Wall Street pay: Bankers vs. traders vs. private equity
Bonuses this year were mostly disappointing, but who was disappointed the most? A new salary and bonus survey by overheardonwallstreet.com reveals the differing fates of financial services professionals at different levels and in different roles in the industry. The survey received around 900 responses, from a wide variety of banks and private equity firms.
Compensation was universally down in banking, with bonuses driving the drop. Bonus declines ranged from 45% for directors to 25% for first year VPs – which fits into expectations about who the most important people in a bank are now.
Salaries were generally stable. The highest salary increase went to more senior bankers within their bracket – for instance, more senior analysts and associates. Third year VP salaries went up by 8%, and director salaries went up by 10%.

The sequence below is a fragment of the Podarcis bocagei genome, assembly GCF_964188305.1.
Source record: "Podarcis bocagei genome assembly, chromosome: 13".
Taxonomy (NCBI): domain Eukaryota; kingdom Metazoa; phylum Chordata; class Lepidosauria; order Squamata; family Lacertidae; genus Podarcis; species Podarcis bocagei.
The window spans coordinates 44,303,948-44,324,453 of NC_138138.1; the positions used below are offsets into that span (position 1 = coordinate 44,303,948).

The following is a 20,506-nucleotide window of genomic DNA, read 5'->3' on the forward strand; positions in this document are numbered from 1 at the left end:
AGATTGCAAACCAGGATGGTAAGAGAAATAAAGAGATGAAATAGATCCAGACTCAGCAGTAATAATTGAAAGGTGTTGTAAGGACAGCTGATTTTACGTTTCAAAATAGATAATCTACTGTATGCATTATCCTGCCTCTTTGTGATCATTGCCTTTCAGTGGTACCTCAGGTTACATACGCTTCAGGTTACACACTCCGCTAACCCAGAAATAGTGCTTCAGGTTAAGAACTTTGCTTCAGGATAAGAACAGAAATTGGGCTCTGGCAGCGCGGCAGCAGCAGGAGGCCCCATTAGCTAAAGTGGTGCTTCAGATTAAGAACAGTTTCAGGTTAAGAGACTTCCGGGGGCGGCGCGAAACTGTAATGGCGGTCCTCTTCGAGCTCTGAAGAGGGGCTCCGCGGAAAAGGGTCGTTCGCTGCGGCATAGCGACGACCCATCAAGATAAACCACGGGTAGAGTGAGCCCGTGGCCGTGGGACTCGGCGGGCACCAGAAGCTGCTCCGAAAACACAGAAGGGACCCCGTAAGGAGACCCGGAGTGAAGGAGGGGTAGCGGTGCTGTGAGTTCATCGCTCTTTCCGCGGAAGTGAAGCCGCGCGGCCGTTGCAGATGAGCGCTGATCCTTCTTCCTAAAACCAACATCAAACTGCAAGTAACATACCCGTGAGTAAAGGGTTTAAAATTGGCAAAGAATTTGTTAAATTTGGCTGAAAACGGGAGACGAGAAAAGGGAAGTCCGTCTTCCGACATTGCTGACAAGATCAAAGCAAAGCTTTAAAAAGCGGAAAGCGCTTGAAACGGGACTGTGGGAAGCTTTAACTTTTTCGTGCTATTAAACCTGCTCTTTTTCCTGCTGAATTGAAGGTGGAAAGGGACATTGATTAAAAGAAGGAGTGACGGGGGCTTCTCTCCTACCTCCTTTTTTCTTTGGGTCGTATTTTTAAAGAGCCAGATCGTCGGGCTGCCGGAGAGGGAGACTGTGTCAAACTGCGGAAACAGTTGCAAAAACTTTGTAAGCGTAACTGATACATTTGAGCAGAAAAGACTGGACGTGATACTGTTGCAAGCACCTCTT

Private Equity professionals fared much better than bankers – perhaps unsurprisingly – with juniors much more protected than in banking, although VPs had a similar drop in compensation in both.
Interestingly, overheardonwallstreet notes that 70% more associates and 35% more senior associates (Associate 3/4s) received carried interest than last year, which could be an indication of how private equity funds intend to keep junior staff onside.
Although sales and trading had a pretty huge 2022 there were still notable declines in pay amongst staff.
Analysts, associates, and VPs as a whole all noted some significant drops offs in compensation, with first-year associates seeing the smallest fall in pay. The falls were generally evenly spread, and there was no huge standout in terms of pay cut.
Directors on the trading floor, interestingly, noted an overall increase in their compensation packages, owing to a significant (13%, by our estimate) increase in base salary.
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